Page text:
When you research web application security you will come across Cross-Site Request Forgery (CSRF). This attack vector is taking advantage of cookies, but in a preventable way. In this post we’ll discuss what the attack is and how it can be prevented. We’ll also discuss Angular’s XSRF feature, which helps you prevent attack. It requires cooperation from your server, and we’ll explain what you need to do.

Note: Angular uses the acronym XSRF, but this is synonymous with CSRF.

What is Cross-Site Request Forgery (CSRF)?


Most attacks focus on stealing your cookies because nearly every website uses cookies as a form of authentication. The setup is this: when a user logs into your server, you set a cookie in the browser. This cookie contains a unique ID which is a link to the user’s session information in your database. The browser supplies this cookie on future requests, and the server knows who you are.

On the surface this sounds not-so-bad, but here is the catch: the web browser can be tricked into making requests to your server, even if the end-user didn’t perform the action themselves.

How is that possible? This attack exploits the default nature of the HTML parser in your browser. Imagine that you run a store at www.mystore.com. Your store has an API that allows users to make 1-click purchases. That API uses a URL that requires the user to be logged in (to have a cookie session), and looks like this:

Now imagine that there is a malicious person that wants to exploit your Buy API and cause a headache for your users. This malicious person carries out their attack by making posts on websites and social media that contain an image link that looks like this:

Now imagine a customer who is logged into your site, who is visiting one of the pages where this link has been placed. When their browser encounters this tag it will automatically makes a GET request to the URL (because it naively wants to show the picture to your customer). When it does this it automatically sends along the cookies for www.mystore.com with the request. Thus, the server thinks your customer is logged in and completes the 1-click purchase for the customer!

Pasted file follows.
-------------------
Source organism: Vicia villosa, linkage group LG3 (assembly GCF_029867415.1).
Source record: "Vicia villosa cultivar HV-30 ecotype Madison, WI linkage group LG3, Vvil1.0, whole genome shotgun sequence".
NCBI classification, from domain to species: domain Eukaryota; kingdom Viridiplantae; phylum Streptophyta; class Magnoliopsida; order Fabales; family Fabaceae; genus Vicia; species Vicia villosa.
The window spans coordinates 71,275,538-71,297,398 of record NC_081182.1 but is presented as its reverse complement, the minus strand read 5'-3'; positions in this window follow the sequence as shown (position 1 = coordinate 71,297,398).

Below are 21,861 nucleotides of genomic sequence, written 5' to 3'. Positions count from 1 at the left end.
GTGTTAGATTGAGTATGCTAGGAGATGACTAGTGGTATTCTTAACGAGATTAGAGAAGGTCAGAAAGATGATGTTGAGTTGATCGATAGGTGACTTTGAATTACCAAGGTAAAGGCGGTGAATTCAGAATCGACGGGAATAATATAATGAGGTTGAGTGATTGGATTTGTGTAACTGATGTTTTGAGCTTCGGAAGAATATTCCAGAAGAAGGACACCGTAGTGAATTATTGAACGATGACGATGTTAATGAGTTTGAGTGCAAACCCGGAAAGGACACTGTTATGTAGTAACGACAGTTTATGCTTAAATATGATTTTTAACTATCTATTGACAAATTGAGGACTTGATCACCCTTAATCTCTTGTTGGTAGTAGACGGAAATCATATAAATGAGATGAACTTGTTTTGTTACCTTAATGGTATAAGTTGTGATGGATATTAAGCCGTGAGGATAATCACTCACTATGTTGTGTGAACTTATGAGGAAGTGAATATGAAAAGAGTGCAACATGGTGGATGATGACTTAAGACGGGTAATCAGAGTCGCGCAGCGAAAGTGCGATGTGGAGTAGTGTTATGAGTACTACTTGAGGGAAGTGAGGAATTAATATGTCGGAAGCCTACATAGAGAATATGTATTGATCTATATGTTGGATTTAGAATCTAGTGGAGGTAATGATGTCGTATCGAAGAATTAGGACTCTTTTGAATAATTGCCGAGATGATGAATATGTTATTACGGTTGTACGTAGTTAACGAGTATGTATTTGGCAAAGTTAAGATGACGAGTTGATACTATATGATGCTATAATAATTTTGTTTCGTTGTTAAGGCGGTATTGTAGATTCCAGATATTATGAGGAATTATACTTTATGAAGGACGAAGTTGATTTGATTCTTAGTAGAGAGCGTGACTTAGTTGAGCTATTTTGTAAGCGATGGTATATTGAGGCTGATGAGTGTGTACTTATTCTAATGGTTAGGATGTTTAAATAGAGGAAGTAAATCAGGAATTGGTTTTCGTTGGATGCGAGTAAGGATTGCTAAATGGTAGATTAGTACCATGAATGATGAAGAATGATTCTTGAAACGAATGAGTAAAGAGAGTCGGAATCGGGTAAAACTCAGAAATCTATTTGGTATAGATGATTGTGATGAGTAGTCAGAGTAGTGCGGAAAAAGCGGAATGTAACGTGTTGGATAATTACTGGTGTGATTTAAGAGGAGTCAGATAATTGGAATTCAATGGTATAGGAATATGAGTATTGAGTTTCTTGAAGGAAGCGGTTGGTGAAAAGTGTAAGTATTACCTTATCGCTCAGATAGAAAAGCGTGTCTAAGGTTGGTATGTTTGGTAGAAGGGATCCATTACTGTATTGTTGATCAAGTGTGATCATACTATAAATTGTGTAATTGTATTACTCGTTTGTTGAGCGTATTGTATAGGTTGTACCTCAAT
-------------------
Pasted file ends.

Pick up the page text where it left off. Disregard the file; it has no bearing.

This is pretty disturbing, as the customer has no idea that this has happened – they are simply surfing the web as normal and aren’t aware that this request has been made.

CSRF Mitigations That Don’t Work

Before we get into the proper solutions for this problem, I want to enumerate two common approaches that don’t actually solve the problem. I mention these because I see these solutions on the interwebs, but they are wrong:

  • Using POST Requests. It is sometimes thought that using proper form-based POST requests will mitigate this attack, but that is not true. You can create a form on another website and point its action URL to your site, and the browser will do the same thing: make the malicious request, with cookies.

  • Using HTTP-Only or Secure cookies. While you definitely should use these flags on your session cookie, they don’t implicitly stop the attack: the browser still sends the cookies to your domain when a request is made to your domain. Your server does not know if this is a real user or an attack.

With that out of the way, let’s move on to the important discussion: how do we stop this for reals 🙂